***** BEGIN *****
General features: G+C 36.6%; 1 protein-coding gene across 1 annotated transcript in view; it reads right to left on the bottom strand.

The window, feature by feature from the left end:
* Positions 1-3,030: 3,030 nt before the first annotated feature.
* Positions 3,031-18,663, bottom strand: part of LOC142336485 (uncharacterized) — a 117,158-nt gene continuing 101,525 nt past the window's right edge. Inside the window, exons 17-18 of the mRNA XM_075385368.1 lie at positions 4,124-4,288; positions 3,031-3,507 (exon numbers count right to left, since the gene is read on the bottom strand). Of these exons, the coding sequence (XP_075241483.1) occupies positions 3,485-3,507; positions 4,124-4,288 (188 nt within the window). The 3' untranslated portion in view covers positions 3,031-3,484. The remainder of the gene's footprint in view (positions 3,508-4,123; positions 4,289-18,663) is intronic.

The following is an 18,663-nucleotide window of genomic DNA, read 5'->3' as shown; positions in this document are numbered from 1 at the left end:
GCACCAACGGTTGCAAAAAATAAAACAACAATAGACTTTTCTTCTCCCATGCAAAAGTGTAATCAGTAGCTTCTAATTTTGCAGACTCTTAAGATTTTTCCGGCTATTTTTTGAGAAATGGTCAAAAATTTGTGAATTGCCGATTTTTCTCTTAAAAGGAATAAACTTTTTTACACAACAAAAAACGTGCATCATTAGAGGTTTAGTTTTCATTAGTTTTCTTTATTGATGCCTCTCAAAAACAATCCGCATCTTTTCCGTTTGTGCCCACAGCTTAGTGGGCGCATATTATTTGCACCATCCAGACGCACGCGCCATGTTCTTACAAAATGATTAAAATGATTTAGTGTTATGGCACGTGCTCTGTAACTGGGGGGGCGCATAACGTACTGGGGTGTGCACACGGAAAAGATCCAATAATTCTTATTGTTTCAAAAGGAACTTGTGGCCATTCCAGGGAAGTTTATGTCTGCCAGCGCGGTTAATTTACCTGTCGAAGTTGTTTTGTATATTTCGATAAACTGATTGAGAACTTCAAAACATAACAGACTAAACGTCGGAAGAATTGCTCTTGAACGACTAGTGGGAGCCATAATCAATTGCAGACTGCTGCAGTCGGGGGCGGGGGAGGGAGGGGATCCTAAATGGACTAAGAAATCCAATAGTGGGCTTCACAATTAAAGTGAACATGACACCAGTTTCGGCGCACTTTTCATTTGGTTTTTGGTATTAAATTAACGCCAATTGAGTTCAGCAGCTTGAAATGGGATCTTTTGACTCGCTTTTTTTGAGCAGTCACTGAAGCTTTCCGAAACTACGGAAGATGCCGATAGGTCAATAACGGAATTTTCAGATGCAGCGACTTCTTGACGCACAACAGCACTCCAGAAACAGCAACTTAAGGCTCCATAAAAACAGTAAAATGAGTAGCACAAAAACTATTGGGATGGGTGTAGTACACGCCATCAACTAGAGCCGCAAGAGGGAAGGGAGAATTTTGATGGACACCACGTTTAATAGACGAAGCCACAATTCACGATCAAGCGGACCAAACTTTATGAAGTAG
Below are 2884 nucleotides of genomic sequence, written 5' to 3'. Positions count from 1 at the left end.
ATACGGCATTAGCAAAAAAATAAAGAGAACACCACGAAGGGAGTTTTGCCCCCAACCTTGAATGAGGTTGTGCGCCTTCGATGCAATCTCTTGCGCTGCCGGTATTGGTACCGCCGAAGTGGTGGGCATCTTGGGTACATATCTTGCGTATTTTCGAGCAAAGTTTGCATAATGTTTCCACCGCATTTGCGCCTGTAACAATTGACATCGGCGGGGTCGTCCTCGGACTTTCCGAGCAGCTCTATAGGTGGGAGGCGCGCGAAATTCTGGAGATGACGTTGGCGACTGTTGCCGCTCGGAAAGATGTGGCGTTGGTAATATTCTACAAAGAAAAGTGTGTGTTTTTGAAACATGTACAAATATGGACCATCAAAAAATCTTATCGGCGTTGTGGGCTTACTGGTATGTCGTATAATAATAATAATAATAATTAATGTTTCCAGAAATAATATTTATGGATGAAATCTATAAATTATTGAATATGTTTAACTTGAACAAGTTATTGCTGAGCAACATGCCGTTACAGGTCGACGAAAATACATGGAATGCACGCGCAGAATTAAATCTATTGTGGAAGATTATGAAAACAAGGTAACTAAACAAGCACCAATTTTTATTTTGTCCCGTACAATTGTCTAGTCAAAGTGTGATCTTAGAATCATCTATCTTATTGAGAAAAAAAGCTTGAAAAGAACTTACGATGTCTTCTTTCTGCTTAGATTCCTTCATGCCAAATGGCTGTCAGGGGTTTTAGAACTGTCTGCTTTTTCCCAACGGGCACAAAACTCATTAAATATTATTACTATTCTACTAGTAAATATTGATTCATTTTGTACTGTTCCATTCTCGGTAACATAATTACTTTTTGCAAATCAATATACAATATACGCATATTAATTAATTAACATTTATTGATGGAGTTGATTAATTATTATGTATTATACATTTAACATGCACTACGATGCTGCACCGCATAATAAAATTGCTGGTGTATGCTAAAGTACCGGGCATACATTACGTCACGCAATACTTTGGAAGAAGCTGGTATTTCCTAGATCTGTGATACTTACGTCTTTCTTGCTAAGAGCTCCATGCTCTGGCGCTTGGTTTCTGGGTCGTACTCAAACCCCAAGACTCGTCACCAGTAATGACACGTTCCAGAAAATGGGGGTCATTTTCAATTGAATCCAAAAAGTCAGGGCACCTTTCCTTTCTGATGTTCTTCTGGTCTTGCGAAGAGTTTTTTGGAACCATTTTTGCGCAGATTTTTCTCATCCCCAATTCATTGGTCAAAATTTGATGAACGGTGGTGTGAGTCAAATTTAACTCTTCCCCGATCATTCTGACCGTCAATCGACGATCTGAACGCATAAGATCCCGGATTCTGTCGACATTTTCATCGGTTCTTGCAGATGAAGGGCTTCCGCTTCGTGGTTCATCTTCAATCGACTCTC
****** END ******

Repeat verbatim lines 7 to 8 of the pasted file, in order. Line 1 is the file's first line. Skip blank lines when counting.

Below are 2884 nucleotides of genomic sequence, written 5' to 3'. Positions count from 1 at the left end.
ATACGGCATTAGCAAAAAAATAAAGAGAACACCACGAAGGGAGTTTTGCCCCCAACCTTGAATGAGGTTGTGCGCCTTCGATGCAATCTCTTGCGCTGCCGGTATTGGTACCGCCGAAGTGGTGGGCATCTTGGGTACATATCTTGCGTATTTTCGAGCAAAGTTTGCATAATGTTTCCACCGCATTTGCGCCTGTAACAATTGACATCGGCGGGGTCGTCCTCGGACTTTCCGAGCAGCTCTATAGGTGGGAGGCGCGCGAAATTCTGGAGATGACGTTGGCGACTGTTGCCGCTCGGAAAGATGTGGCGTTGGTAATATTCTACAAAGAAAAGTGTGTGTTTTTGAAACATGTACAAATATGGACCATCAAAAAATCTTATCGGCGTTGTGGGCTTACTGGTATGTCGTATAATAATAATAATAATAATTAATGTTTCCAGAAATAATATTTATGGATGAAATCTATAAATTATTGAATATGTTTAACTTGAACAAGTTATTGCTGAGCAACATGCCGTTACAGGTCGACGAAAATACATGGAATGCACGCGCAGAATTAAATCTATTGTGGAAGATTATGAAAACAAGGTAACTAAACAAGCACCAATTTTTATTTTGTCCCGTACAATTGTCTAGTCAAAGTGTGATCTTAGAATCATCTATCTTATTGAGAAAAAAAGCTTGAAAAGAACTTACGATGTCTTCTTTCTGCTTAGATTCCTTCATGCCAAATGGCTGTCAGGGGTTTTAGAACTGTCTGCTTTTTCCCAACGGGCACAAAACTCATTAAATATTATTACTATTCTACTAGTAAATATTGATTCATTTTGTACTGTTCCATTCTCGGTAACATAATTACTTTTTGCAAATCAATATACAATATACGCATATTAATTAATTAACATTTATTGATGGAGTTGATTAATTATTATGTATTATACATTTAACATGCACTACGATGCTGCACCGCATAATAAAATTGCTGGTGTATGCTAAAGTACCGGGCATACATTACGTCACGCAATACTTTGGAAGAAGCTGGTATTTCCTAGATCTGTGATACTTACGTCTTTCTTGCTAAGAGCTCCATGCTCTGGCGCTTGGTTTCTGGGTCGTACTCAAACCCCAAGACTCGTCACCAGTAATGACACGTTCCAGAAAATGGGGGTCATTTTCAATTGAATCCAAAAAGTCAGGGCACCTTTCCTTTCTGATGTTCTTCTGGTCTTGCGAAGAGTTTTTTGGAACCATTTTTGCGCAGATTTTTCTCATCCCCAATTCATTGGTCAAAATTTGATGAACGGTGGTGTGAGTCAAATTTAACTCTTCCCCGATCATTCTGACCGTCAATCGACGATCTGAACGCATAAGATCCCGGATTCTGTCGACATTTTCATCGGTTCTTGCAGATGAAGGGCTTCCGCTTCGTGGTTCATCTTCAATCGACTCTC